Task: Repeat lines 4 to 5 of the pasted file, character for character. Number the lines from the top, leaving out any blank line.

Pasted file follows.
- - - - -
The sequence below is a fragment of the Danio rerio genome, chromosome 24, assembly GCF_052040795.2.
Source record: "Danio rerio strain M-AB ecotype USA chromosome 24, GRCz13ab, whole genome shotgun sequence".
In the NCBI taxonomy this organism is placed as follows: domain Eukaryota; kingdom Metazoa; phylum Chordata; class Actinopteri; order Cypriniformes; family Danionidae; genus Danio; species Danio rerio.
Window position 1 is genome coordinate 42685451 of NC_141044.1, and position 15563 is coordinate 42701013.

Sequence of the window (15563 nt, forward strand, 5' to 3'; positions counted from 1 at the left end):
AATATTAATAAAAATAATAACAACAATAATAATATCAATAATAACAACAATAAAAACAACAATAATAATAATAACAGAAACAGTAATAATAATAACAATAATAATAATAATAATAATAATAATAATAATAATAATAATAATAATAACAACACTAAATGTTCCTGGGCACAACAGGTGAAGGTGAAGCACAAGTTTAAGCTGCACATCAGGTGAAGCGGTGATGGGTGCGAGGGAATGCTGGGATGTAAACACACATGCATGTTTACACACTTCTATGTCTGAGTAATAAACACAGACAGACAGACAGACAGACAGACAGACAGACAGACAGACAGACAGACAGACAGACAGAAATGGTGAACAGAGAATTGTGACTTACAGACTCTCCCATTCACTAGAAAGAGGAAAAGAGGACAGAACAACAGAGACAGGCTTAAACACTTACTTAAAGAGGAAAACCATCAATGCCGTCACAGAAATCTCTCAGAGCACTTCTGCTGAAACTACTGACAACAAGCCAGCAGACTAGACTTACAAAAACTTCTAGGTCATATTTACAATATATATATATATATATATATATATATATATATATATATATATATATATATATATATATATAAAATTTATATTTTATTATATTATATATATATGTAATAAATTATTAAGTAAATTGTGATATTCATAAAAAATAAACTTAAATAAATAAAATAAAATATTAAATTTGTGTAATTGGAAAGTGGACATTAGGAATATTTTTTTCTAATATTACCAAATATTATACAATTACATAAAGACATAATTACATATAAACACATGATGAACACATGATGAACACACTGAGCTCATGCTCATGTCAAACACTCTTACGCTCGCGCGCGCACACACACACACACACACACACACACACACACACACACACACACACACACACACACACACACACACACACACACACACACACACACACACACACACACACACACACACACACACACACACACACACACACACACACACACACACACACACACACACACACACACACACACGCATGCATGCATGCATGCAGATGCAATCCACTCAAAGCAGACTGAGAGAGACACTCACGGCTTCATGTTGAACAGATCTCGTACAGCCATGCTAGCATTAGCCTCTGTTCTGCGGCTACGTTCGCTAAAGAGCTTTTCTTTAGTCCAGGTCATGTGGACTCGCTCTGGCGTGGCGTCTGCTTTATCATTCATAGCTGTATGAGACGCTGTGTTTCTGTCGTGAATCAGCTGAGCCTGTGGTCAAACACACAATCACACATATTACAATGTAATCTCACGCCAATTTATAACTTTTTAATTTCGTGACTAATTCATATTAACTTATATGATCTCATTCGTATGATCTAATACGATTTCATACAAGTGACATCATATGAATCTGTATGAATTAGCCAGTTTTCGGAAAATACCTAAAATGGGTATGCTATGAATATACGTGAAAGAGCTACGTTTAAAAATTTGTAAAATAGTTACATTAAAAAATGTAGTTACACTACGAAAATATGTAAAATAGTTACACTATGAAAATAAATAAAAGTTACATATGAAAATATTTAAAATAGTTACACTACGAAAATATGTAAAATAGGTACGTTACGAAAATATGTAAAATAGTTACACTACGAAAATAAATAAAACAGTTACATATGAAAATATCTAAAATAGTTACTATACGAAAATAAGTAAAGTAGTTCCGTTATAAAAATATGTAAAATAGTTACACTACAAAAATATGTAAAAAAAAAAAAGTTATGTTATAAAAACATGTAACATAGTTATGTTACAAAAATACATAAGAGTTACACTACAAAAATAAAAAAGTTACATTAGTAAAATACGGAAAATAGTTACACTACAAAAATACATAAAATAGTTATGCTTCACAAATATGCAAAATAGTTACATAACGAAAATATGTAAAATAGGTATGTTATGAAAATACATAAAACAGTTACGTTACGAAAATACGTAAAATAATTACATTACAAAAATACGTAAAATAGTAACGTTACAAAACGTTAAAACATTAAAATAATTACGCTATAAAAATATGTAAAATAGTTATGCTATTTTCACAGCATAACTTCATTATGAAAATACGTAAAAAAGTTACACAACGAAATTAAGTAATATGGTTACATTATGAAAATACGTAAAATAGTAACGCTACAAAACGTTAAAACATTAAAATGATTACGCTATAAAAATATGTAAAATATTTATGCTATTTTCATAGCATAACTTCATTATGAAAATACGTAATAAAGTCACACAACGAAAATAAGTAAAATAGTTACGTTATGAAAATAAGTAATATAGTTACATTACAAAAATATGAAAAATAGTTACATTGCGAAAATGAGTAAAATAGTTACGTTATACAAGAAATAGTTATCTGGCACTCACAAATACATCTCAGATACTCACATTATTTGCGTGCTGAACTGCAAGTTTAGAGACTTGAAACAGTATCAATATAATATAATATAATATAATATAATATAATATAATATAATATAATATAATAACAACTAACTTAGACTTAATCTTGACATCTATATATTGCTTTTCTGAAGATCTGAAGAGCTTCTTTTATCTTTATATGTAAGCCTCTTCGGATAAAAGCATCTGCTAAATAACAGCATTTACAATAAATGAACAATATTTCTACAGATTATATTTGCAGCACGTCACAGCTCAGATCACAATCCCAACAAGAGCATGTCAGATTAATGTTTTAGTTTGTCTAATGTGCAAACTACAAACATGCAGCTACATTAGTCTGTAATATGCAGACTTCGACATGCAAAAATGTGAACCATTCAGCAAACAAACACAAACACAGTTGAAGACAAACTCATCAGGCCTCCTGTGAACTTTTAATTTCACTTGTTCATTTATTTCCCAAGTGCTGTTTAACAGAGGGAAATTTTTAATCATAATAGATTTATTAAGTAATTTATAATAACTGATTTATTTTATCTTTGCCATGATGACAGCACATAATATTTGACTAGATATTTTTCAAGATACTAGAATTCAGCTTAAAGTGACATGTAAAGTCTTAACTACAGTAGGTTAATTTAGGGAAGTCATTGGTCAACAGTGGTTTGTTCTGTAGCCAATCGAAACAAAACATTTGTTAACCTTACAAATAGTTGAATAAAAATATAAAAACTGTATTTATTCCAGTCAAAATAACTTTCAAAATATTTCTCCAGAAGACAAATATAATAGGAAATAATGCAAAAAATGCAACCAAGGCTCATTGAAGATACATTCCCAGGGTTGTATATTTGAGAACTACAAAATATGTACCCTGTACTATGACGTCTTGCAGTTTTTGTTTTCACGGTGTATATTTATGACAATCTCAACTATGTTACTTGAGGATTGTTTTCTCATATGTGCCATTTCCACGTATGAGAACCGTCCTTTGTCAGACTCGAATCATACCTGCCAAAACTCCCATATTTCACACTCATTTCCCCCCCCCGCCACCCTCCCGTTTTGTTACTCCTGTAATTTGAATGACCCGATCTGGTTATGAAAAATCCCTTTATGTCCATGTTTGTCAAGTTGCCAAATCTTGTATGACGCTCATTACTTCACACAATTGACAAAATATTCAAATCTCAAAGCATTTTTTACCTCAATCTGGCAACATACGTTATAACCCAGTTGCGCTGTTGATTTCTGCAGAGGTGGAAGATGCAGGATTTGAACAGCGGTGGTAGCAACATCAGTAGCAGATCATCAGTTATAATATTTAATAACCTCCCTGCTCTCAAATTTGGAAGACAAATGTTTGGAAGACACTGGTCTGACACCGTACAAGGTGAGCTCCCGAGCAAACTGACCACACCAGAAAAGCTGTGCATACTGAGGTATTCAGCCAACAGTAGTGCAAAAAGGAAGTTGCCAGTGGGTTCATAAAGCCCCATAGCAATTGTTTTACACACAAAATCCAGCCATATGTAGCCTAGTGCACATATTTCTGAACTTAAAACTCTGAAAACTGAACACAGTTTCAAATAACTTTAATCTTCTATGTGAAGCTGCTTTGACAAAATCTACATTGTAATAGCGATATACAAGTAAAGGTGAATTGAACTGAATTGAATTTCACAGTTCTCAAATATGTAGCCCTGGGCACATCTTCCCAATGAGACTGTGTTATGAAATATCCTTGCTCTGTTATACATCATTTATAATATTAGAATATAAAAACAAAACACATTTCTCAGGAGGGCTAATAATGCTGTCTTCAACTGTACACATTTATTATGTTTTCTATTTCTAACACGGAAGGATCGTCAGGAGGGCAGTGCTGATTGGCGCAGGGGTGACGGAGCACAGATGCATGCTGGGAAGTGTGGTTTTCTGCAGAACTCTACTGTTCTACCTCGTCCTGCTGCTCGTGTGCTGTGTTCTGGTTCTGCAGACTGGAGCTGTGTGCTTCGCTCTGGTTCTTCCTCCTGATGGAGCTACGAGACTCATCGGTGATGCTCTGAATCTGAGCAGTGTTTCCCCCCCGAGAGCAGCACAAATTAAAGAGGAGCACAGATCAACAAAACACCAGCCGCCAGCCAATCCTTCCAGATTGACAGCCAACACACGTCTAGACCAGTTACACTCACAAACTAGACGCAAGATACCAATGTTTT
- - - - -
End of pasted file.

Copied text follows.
Window position 1 is genome coordinate 42685451 of NC_141044.1, and position 15563 is coordinate 42701013.

Sequence of the window (15563 nt, forward strand, 5' to 3'; positions counted from 1 at the left end):